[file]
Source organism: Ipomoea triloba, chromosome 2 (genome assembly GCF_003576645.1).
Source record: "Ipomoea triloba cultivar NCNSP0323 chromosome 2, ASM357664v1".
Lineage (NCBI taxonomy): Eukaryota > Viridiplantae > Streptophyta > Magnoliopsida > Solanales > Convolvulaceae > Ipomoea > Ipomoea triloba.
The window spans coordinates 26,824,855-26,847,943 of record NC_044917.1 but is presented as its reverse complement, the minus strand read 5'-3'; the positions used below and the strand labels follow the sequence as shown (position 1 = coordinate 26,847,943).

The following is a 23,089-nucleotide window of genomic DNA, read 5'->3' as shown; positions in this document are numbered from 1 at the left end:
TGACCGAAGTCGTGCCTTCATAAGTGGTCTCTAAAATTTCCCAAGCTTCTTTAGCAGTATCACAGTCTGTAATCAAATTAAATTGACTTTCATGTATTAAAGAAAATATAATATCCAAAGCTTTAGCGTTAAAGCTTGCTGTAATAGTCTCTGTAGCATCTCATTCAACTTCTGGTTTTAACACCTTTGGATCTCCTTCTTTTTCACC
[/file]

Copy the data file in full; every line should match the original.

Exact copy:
Source organism: Ipomoea triloba, chromosome 2 (genome assembly GCF_003576645.1).
Source record: "Ipomoea triloba cultivar NCNSP0323 chromosome 2, ASM357664v1".
Lineage (NCBI taxonomy): Eukaryota > Viridiplantae > Streptophyta > Magnoliopsida > Solanales > Convolvulaceae > Ipomoea > Ipomoea triloba.
The window spans coordinates 26,824,855-26,847,943 of record NC_044917.1 but is presented as its reverse complement, the minus strand read 5'-3'; the positions used below and the strand labels follow the sequence as shown (position 1 = coordinate 26,847,943).

The following is a 23,089-nucleotide window of genomic DNA, read 5'->3' as shown; positions in this document are numbered from 1 at the left end:
TGACCGAAGTCGTGCCTTCATAAGTGGTCTCTAAAATTTCCCAAGCTTCTTTAGCAGTATCACAGTCTGTAATCAAATTAAATTGACTTTCATGTATTAAAGAAAATATAATATCCAAAGCTTTAGCGTTAAAGCTTGCTGTAATAGTCTCTGTAGCATCTCATTCAACTTCTGGTTTTAACACCTTTGGATCTCCTTCTTTTTCACC